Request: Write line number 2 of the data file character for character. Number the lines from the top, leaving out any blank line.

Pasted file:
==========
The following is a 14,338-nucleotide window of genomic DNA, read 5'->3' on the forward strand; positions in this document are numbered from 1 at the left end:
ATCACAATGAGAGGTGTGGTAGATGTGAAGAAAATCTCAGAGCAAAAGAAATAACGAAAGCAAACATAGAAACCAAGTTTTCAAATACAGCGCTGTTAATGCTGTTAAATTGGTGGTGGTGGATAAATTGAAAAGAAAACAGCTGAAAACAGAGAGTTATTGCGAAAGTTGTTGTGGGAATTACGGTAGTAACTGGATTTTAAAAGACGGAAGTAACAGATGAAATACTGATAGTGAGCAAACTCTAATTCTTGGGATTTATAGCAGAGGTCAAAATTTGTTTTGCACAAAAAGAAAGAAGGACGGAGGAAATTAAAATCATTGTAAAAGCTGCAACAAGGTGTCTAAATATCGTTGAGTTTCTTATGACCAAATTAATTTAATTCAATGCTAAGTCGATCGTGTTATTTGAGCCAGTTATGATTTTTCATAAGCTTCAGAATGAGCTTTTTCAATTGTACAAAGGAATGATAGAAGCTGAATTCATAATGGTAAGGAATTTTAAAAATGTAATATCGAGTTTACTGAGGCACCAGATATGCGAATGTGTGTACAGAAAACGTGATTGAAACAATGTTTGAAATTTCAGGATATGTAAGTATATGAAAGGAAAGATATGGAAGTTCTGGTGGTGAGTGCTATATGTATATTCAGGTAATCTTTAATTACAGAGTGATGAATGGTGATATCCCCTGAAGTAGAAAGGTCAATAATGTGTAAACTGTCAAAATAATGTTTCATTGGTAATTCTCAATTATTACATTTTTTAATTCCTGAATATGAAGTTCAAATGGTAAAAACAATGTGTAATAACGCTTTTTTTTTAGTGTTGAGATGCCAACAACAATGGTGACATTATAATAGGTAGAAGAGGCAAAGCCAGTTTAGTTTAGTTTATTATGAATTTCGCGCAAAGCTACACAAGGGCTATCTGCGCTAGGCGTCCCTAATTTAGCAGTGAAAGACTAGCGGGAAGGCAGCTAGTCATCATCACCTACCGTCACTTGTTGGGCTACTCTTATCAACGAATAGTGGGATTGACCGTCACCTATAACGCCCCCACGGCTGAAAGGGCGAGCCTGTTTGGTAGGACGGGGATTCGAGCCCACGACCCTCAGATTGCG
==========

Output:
ATCACAATGAGAGGTGTGGTAGATGTGAAGAAAATCTCAGAGCAAAAGAAATAACGAAAGCAAACATAGAAACCAAGTTTTCAAATACAGCGCTGTTAATGCTGTTAAATTGGTGGTGGTGGATAAATTGAAAAGAAAACAGCTGAAAACAGAGAGTTATTGCGAAAGTTGTTGTGGGAATTACGGTAGTAACTGGATTTTAAAAGACGGAAGTAACAGATGAAATACTGATAGTGAGCAAACTCTAATTCTTGGGATTTATAGCAGAGGTCAAAATTTGTTTTGCACAAAAAGAAAGAAGGACGGAGGAAATTAAAATCATTGTAAAAGCTGCAACAAGGTGTCTAAATATCGTTGAGTTTCTTATGACCAAATTAATTTAATTCAATGCTAAGTCGATCGTGTTATTTGAGCCAGTTATGATTTTTCATAAGCTTCAGAATGAGCTTTTTCAATTGTACAAAGGAATGATAGAAGCTGAATTCATAATGGTAAGGAATTTTAAAAATGTAATATCGAGTTTACTGAGGCACCAGATATGCGAATGTGTGTACAGAAAACGTGATTGAAACAATGTTTGAAATTTCAGGATATGTAAGTATATGAAAGGAAAGATATGGAAGTTCTGGTGGTGAGTGCTATATGTATATTCAGGTAATCTTTAATTACAGAGTGATGAATGGTGATATCCCCTGAAGTAGAAAGGTCAATAATGTGTAAACTGTCAAAATAATGTTTCATTGGTAATTCTCAATTATTACATTTTTTAATTCCTGAATATGAAGTTCAAATGGTAAAAACAATGTGTAATAACGCTTTTTTTTTAGTGTTGAGATGCCAACAACAATGGTGACATTATAATAGGTAGAAGAGGCAAAGCCAGTTTAGTTTAGTTTATTATGAATTTCGCGCAAAGCTACACAAGGGCTATCTGCGCTAGGCGTCCCTAATTTAGCAGTGAAAGACTAGCGGGAAGGCAGCTAGTCATCATCACCTACCGTCACTTGTTGGGCTACTCTTATCAACGAATAGTGGGATTGACCGTCACCTATAACGCCCCCACGGCTGAAAGGGCGAGCCTGTTTGGTAGGACGGGGATTCGAGCCCACGACCCTCAGATTGCG